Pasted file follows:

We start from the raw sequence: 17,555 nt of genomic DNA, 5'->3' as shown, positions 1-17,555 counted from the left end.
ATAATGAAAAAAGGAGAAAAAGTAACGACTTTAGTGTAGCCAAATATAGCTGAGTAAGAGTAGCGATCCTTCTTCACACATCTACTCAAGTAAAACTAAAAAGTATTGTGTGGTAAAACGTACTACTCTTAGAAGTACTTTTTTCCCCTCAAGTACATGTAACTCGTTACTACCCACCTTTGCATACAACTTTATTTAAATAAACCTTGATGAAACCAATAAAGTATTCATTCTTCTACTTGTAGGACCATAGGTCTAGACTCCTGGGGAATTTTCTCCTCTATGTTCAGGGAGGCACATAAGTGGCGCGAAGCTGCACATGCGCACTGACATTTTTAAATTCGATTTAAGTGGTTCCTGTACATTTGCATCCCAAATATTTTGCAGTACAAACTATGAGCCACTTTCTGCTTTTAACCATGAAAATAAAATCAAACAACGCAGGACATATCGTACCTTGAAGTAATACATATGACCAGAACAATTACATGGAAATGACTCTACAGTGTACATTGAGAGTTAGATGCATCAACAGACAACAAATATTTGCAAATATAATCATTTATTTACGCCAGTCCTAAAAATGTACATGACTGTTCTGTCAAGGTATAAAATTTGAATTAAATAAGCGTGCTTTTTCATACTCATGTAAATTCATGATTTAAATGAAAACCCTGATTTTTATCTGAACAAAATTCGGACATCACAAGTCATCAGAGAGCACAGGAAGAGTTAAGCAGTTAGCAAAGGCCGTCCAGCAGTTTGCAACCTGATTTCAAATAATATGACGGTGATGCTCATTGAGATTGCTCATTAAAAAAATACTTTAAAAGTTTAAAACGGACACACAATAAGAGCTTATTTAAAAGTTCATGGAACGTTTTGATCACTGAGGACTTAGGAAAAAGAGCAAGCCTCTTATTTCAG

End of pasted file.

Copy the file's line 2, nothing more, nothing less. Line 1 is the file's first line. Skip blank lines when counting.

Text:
ATAATGAAAAAAGGAGAAAAAGTAACGACTTTAGTGTAGCCAAATATAGCTGAGTAAGAGTAGCGATCCTTCTTCACACATCTACTCAAGTAAAACTAAAAAGTATTGTGTGGTAAAACGTACTACTCTTAGAAGTACTTTTTTCCCCTCAAGTACATGTAACTCGTTACTACCCACCTTTGCATACAACTTTATTTAAATAAACCTTGATGAAACCAATAAAGTATTCATTCTTCTACTTGTAGGACCATAGGTCTAGACTCCTGGGGAATTTTCTCCTCTATGTTCAGGGAGGCACATAAGTGGCGCGAAGCTGCACATGCGCACTGACATTTTTAAATTCGATTTAAGTGGTTCCTGTACATTTGCATCCCAAATATTTTGCAGTACAAACTATGAGCCACTTTCTGCTTTTAACCATGAAAATAAAATCAAACAACGCAGGACATATCGTACCTTGAAGTAATACATATGACCAGAACAATTACATGGAAATGACTCTACAGTGTACATTGAGAGTTAGATGCATCAACAGACAACAAATATTTGCAAATATAATCATTTATTTACGCCAGTCCTAAAAATGTACATGACTGTTCTGTCAAGGTATAAAATTTGAATTAAATAAGCGTGCTTTTTCATACTCATGTAAATTCATGATTTAAATGAAAACCCTGATTTTTATCTGAACAAAATTCGGACATCACAAGTCATCAGAGAGCACAGGAAGAGTTAAGCAGTTAGCAAAGGCCGTCCAGCAGTTTGCAACCTGATTTCAAATAATATGACGGTGATGCTCATTGAGATTGCTCATTAAAAAAATACTTTAAAAGTTTAAAACGGACACACAATAAGAGCTTATTTAAAAGTTCATGGAACGTTTTGATCACTGAGGACTTAGGAAAAAGAGCAAGCCTCTTATTTCAG